Working for Congress
The Open World Leadership Center is the first and only international exchange agency in the U.S. Legislative Branch. Congress established the Center in 2000 to administer the Open World program, which to date has hosted short-term professional visits across the United States for more than 20,000 current and future leaders from Armenia, Azerbaijan, Belarus , Estonia, Georgia, Kazakhstan, Kyrgyzstan, Lithuania, Moldova, Mongolia, Russia, Serbia, Tajikistan, Turkey, Turkmenistan, Ukraine, and Uzbekistan. Many of these leaders are themselves legislators or legislative staff on the federal, regional, or local level.
Congressional support for Open World has enabled leaders from countries without a history of representative democracy and independent legislatures to observe these aspects of American government firsthand. Most Open World delegations begin their U.S. visit in Washington, DC, where they often meet with Members of Congress and Congressional aides to discuss the legislative process, constituent relations, and topics related to the specific theme of the delegation’s exchange. These meetings reinforce one of the key messages that Open World exchanges seek to convey, which is that elected officials and their staff can and should be accessible to the public. And Congressional offices in turn get valuable exposure to young leaders who will shape the political and social development of their home countries. Open World also brings together delegates with staff of Congressional organizations such as the Helsinki Commission, the Congressional Ukrainian Caucus, allowing both sides to discuss their concerns and priorities.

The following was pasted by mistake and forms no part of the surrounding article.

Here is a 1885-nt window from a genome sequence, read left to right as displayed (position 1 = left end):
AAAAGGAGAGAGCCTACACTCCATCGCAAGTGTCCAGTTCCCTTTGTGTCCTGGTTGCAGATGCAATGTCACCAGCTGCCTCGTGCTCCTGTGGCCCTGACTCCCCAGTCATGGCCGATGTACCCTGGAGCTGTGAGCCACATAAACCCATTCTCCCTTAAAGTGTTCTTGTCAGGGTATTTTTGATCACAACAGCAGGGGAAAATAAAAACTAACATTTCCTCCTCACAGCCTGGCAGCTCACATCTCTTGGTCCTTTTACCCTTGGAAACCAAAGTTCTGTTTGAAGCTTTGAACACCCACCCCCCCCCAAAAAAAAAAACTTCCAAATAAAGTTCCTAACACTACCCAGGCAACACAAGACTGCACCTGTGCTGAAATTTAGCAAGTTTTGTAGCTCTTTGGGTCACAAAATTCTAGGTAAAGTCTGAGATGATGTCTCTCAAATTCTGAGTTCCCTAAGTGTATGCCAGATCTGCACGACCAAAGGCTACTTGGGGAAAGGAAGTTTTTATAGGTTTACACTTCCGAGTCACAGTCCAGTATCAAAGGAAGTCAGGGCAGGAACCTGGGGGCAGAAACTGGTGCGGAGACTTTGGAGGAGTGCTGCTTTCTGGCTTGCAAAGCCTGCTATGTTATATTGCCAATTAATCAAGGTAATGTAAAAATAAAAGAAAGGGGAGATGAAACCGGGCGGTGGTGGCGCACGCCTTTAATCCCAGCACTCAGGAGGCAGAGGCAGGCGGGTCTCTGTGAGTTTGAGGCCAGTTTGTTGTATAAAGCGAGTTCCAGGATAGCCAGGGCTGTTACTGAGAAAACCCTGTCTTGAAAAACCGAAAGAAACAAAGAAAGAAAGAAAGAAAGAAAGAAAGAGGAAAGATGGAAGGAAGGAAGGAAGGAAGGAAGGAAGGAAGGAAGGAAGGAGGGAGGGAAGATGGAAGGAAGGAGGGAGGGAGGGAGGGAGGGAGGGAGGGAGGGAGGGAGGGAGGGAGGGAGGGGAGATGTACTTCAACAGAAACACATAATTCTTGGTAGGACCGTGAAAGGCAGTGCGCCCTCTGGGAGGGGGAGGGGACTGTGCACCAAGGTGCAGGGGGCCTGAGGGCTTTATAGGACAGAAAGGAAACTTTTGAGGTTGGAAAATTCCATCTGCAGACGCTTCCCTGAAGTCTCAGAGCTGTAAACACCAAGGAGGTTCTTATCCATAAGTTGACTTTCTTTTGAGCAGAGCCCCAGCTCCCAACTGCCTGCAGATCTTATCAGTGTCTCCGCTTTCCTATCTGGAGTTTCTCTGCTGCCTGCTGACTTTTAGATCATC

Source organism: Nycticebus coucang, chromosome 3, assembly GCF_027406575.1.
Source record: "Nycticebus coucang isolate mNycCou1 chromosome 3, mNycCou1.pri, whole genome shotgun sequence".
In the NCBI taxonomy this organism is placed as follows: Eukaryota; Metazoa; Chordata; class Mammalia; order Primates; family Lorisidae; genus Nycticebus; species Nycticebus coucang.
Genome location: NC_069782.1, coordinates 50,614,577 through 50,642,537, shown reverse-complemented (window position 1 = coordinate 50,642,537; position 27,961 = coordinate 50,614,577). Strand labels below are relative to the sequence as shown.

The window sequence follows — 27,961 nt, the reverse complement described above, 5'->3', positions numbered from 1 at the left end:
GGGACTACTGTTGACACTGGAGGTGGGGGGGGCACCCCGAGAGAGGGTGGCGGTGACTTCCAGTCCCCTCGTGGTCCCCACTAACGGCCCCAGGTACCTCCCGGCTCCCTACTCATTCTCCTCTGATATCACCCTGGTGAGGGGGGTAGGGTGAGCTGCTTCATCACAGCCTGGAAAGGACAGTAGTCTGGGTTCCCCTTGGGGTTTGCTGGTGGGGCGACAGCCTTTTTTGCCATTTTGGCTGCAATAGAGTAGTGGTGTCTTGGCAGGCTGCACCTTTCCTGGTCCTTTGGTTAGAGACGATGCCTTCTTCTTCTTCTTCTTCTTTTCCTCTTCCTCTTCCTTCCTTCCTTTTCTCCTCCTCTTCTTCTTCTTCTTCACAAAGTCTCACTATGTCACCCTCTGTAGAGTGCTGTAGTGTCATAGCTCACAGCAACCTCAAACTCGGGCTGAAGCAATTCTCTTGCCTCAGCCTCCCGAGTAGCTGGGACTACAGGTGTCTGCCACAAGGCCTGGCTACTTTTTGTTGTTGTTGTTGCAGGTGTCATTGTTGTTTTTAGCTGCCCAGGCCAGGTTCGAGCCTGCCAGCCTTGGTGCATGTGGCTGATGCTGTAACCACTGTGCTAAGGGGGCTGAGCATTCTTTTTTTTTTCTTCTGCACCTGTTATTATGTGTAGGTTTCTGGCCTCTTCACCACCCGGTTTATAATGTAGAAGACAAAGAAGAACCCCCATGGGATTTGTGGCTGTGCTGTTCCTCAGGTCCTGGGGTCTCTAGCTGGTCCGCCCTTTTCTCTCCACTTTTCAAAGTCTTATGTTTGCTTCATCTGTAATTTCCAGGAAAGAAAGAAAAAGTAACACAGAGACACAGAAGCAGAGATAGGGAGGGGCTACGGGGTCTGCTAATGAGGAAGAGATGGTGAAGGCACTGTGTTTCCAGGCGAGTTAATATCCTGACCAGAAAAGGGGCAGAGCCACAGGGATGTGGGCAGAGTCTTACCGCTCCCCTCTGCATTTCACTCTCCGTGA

While some Open World exchanges—especially those for parliamentary members and staff—have a specifically legislative focus, others have themes of Congressional interest and transnational impact, such as human-trafficking prevention, nuclear nonproliferation , and asset forfeiture.
Regardless of their assigned theme, virtually all Open World exchanges have a legislative component in the host community. Delegations often visit Congressional district offices to explore constituent services, and Congressional staff members frequently serve as panelists for group discussions on government’s role in the delegation’s theme area. Open World delegates also observe proceedings in state legislatures and city councils; learn about the legislative functions of county governments; or study legislative advocacy with NGOs.
The Open World Leadership Center is enormously grateful to the many Members of Congress and Congressional staff who have met with our delegates, and welcomes Congressional involvement in planning and carrying out programs.